• PM can invite some stakeholders. Stakeholder Register may include some stakeholders who need online access using the tool. These people can oversight project just reading planning and control information.
  • PM can set the project in execution state. Team Members can see their assignments, submit timesheets and expenses. At certain review dates, planned or not, PM controls project status by measuring deviations against baselines, writing explanations for stakeholders to read, managing changes, etc.
  • PM can control resources, approving/rejecting timesheets and expenses, replanning tasks, effort hours, etc.
  • Finally, PM can set the project to closing state. TMs are not able to incur effort nor expenses anymore.
  • When closing is finished, PM can set the project to archived state. From then on, PM won’t be able to change project data (PMOS and PMO can set the project back to closing state if some change is needed).

This screenshot shows some features accessible by PM on a given project:

Resource Manager (RM) owns of one or more Resource Pools:

  • RM can create a new Resource Pool to include Team Members (TM).
  • Besides, a TM can join a Resource Pool proactively on his own.
  • TMs need to belong to a Resource Pool to be assigned to a project by a PM.
  • TM can join a project proactively on his own, he only needs a private project code.
  • TM can see his work assignments on project in execution state. They can know who else is working in the same assignment, submit timesheets and expenses. They also can submit comments on the project to the PM, be it anonymously or not. They can submit data about their mood (anonymous) very useful for retrospectives.
  • PM can control work hours and expenses coming from TMs, their progress on tasks, etc.

This screenshot shows some features accessible by RM on a given TM belonging to one of his pools:

This screenshot shows some features accessible by TM on a given project assignation:

Stakeholders (SH) can see the projects they have been invited to:

  • SH can also join a project proactively if he knows the project private code. In the reverse, he can quit a project if no longer interested to follow.
  • SH oversights projects reading some planning data and control updates.
  • SH can submit comments on the project to the PM, anonymously or not.
  • SH can request project changes to the PM.

This screenshot shows some features accessible by SH on a given project:

Requester (RQ) can create requests –internally managed as projects not yet approved, in initiation state:

  • RQ can assign the PM, who could start managing the project initiation along with the RQ. Project state “initiating” is equivalent to request state “proposed”.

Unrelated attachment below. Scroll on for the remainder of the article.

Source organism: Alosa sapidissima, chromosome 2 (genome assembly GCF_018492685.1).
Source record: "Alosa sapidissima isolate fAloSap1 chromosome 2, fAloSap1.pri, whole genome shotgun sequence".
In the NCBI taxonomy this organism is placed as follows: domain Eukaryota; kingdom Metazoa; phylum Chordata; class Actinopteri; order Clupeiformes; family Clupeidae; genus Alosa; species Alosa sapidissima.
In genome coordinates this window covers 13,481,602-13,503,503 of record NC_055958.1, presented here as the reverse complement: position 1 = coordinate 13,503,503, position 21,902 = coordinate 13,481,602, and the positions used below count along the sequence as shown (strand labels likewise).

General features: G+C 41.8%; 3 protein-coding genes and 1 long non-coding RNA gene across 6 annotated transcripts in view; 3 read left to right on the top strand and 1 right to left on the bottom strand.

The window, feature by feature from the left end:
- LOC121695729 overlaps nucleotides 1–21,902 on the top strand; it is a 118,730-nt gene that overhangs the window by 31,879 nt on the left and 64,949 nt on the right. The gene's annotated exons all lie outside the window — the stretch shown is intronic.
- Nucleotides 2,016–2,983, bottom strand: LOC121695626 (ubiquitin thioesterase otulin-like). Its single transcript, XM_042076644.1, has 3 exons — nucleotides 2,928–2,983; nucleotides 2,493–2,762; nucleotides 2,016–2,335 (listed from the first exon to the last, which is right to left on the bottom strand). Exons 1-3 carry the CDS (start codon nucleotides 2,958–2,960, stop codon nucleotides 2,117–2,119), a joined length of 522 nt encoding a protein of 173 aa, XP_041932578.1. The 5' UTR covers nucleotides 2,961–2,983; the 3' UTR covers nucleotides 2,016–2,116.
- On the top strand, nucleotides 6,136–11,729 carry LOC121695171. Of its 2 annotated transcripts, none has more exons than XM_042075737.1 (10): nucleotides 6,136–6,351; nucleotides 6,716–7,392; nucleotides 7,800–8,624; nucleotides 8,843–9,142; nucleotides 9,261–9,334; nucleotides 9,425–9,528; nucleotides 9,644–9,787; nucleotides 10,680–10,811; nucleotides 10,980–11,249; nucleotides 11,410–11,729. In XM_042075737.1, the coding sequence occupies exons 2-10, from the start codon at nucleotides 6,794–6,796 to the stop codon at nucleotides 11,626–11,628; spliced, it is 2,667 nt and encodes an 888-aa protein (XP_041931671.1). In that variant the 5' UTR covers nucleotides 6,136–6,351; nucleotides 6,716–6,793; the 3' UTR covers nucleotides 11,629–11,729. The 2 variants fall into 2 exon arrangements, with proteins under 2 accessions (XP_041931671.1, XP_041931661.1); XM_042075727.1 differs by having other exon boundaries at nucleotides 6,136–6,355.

• RQ can also assign the project sponsor (SP).
  • Once the project is approved, RQ can move request state from “proposed” to “in progress” or PM can move project state from “initiating” to “planning”. When planning is over, PM can move project state to “executing” –request state keeps “in progress”.
  • RQ can read project control data.
  • When the project is finished, RQ can move the request to “closed”. PM can do so moving the project to “closed/archived”.

This screenshot shows some features accessible by RQ on a given request/project:

Program Manager (PgM) can create programs:

  • PgM can include projects to a program.
  • PgM can help PM manage the project belonging to the program.
  • PgM can submit comments and change requests to PM.

This screenshot shows some features accessible by PgM on a given program:

Portfolio Manager (PfM) can create portfolios:

  • PfM can include projects to a portfolio.
  • PfM can help PM manage the project belonging to the portfolio.
  • PfM can submit comments and change requests to PM.
  • PfM can include programs to a portfolio.
  • PfM can help PgM manage the program belonging to the portfolio.

This screenshot shows some features accessible by PfM on a given portfolio:

Resource Manager (RM) can read feedback on Team Member performance for those TMs inside his pool:

  • RM can set the evaluation criteria for TMs inside his pool.
  • Using these criteria, the other roles can evaluate TM project performance.
  • TM can read the feedback aimed to him or her.
  • RM can read the feedback aimed to TM and also the feedback aimed to the management team.

Functional Manager (FM) can read feedback on project performance for those projects inside his Business Unit:

  • FM can set the evaluation criteria for the projects inside his BU.
  • Using these criteria, roles SH, RQ and SP can evaluate project performance.
  • These feedback can be included into the project closure report, accessible by managing roles (PMO, PMOS, FM, PfM, PgM and PM).

There are many more interesting uses cases related to collaboration in professional project management. Just think about procurement relationships, status reporting, governance workflows, etc. Could there be any other subject more prone to professional collaborationthan projects?

This article is also available in Spanish

PMPeople

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PMPeople

People collaborating on Project Management: Students & Trainers, Sponsors & PMs, Organizations & Consultants.